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Bangalore direction signboard (N Vasuki Rao/Getty Images/iStockphoto)
Bangalore direction signboard (N Vasuki Rao/Getty Images/iStockphoto)

TALKING MANAGEMENT

Transcript: Entrepreneurial hotbeds ‘popping up like mushrooms’ Add to ...

KARL MOORE: This is Karl Moore of the Desautels Faculty of Management at McGill University, Talking Management for The Globe and Mail. Today, I am delighted to be speaking with Tarun Khanna, who is a professor at the Harvard Business School and the director of Harvard’s South Asia [Institute].

Good afternoon.

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TARUN KHANNA: Good afternoon, Karl. It’s nice to be here.

KARL MOORE: Tarun, one of the things you have been studying is looking at entrepreneurial ecosystems and how do we encourage those to be more successful. What are some of the key learnings you have got from that?

TARUN KHANNA: Karl, entrepreneurial ecosystems, ever since the Silicon Valley came into being, people have tried to imitate this idea of an ecosystem until the cows come home.

By and large, I think that most attempts have not been successful because the secret source appears to be quite difficult to find. But I think it is rather like, the perfect being the enemy of the good, and that we ought to be happy with modest clusters of activity and not hold ourselves to Silicon Valley-like success – because remember, the value emerged over multiple decades – and begin to seed entrepreneurial hotbeds wherever an opportunity might arise.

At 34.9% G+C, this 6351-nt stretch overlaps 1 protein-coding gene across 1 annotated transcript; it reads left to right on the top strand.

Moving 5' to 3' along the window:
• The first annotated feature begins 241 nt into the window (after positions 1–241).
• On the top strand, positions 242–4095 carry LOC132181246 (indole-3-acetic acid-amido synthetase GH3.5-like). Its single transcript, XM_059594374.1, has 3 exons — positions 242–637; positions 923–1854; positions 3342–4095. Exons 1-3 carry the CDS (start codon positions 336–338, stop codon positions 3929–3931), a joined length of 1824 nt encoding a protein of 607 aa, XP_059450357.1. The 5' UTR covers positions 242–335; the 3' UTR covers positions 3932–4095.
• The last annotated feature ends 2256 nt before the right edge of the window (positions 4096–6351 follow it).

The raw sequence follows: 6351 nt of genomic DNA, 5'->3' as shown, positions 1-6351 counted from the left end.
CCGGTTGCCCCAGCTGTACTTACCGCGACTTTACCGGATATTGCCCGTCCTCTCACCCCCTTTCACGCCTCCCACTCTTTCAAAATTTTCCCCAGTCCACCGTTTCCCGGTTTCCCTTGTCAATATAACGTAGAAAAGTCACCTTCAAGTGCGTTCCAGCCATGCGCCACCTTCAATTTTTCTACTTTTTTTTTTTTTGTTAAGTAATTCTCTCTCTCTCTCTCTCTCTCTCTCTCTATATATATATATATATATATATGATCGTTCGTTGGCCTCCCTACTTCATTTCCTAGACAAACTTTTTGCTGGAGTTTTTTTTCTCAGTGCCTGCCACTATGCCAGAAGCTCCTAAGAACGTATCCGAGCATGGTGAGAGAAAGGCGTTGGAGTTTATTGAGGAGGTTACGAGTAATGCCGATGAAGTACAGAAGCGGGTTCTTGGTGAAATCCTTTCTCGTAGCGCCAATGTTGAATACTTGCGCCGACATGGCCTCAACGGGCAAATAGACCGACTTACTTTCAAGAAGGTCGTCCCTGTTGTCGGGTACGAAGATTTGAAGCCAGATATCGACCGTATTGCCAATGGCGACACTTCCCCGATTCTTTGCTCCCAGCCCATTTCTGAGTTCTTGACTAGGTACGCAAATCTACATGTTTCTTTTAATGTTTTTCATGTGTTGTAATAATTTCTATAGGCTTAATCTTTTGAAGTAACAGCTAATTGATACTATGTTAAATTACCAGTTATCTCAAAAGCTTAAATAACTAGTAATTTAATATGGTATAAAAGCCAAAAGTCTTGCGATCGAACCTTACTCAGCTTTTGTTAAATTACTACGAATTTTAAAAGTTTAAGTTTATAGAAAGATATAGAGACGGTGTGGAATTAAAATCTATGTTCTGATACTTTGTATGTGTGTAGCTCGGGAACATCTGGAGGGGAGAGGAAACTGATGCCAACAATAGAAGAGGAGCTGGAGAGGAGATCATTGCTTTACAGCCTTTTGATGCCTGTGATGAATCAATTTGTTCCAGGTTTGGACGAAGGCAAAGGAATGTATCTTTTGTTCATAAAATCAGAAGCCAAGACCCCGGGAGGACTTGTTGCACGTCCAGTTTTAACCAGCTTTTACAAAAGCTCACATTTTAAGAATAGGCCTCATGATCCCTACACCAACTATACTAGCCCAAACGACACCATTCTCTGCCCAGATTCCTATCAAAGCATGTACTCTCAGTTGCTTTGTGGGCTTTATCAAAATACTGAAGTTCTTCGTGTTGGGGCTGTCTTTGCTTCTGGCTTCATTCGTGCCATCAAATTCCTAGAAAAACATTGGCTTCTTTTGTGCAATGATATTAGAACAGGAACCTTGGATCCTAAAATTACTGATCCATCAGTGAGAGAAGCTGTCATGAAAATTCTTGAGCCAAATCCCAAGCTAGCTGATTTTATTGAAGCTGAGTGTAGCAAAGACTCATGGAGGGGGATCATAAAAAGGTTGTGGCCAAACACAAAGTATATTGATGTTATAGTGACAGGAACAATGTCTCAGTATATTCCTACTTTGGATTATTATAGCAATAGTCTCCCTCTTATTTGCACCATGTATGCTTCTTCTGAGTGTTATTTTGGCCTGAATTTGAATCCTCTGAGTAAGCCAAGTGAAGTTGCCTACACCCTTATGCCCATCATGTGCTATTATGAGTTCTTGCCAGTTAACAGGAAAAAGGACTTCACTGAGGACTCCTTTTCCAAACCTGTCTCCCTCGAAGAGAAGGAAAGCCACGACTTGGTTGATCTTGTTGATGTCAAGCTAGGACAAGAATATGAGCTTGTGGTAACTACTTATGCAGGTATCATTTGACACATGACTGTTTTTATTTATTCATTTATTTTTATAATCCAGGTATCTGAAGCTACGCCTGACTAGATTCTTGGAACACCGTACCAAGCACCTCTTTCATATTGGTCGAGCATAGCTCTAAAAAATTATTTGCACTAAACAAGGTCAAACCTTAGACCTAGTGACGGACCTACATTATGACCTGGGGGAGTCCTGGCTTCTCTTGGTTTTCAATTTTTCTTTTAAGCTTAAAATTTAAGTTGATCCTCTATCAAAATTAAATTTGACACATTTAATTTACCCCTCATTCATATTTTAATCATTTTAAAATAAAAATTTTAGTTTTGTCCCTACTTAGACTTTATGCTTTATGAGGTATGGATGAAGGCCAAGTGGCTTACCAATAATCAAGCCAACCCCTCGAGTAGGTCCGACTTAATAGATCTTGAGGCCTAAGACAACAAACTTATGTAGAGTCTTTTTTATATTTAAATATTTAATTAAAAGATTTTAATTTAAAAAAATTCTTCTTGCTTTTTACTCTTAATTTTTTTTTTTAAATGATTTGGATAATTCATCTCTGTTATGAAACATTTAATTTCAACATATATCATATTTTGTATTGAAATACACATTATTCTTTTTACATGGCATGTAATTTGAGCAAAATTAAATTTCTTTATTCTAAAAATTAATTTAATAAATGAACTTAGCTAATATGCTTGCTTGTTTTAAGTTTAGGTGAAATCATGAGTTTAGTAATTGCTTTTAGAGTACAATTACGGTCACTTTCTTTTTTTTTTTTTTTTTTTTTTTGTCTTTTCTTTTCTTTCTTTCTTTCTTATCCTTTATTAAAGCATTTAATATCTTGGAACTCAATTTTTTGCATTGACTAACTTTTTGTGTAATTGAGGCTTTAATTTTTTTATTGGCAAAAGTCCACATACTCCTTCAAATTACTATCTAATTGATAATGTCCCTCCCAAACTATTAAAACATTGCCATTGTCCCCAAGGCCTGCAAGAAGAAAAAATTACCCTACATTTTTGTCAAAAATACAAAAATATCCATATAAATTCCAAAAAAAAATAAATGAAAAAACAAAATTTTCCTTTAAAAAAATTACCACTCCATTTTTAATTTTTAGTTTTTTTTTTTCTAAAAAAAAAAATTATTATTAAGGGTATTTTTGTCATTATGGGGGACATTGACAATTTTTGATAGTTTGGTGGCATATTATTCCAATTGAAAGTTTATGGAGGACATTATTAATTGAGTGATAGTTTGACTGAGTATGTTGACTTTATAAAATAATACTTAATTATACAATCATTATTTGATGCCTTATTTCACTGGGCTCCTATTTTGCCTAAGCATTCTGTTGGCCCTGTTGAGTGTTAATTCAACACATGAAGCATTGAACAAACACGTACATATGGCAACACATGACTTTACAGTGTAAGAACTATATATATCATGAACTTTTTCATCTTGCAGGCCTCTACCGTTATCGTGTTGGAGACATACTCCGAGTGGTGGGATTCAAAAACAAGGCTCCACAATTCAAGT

I think there are multiple possibilities to this. I was recently in Nairobi in East Africa looking at some incubators, and also in Bangalore looking at some other examples, and they are popping up like mushrooms just about everywhere.

Some of them are non-profit incubators where a foundation has put some money in and the local government has some seed capital. Some of them are for-profit incubators where the idea is that you build something that is interesting, you show that you can attract talent, that you can mobilize small amounts of capital, that you can facilitate, in a very rudimentary sense, the meshing and mélange of ideas that you need to create the enterprises, and that you can then sell the better ones, if you will, to somebody who can take it the next mile – that is all it is.

I am a lot less bent out of shape than most people are about whether somebody is making money out of the incubator or not making money off the incubator. The important thing is that when you walk into the physical space, because it usually does have to be in a physical space even if there is a non-physical [component] to it, you should sense the energy and enthusiasm in the room and you do.

It is either happening or it is not, and you can just walk in and within five minutes you know that this is a buzzing thing or it’s not a buzzing thing. If it’s not a buzzing thing, then you have to shut it down and start over and do something different, as it seems to be very hard to tweak around the edges and come up with something.

But I am just amazed – well as an academic I shouldn’t be amazed, but as a human I am just amazed – that you go to places that you would never associate with buzzing entrepreneurial ecosystems and, at least, young kids in all these places that I mentioned before look just like the kids in Cambridge, Massachusetts, or Palo Alto, [California], and why shouldn’t they?

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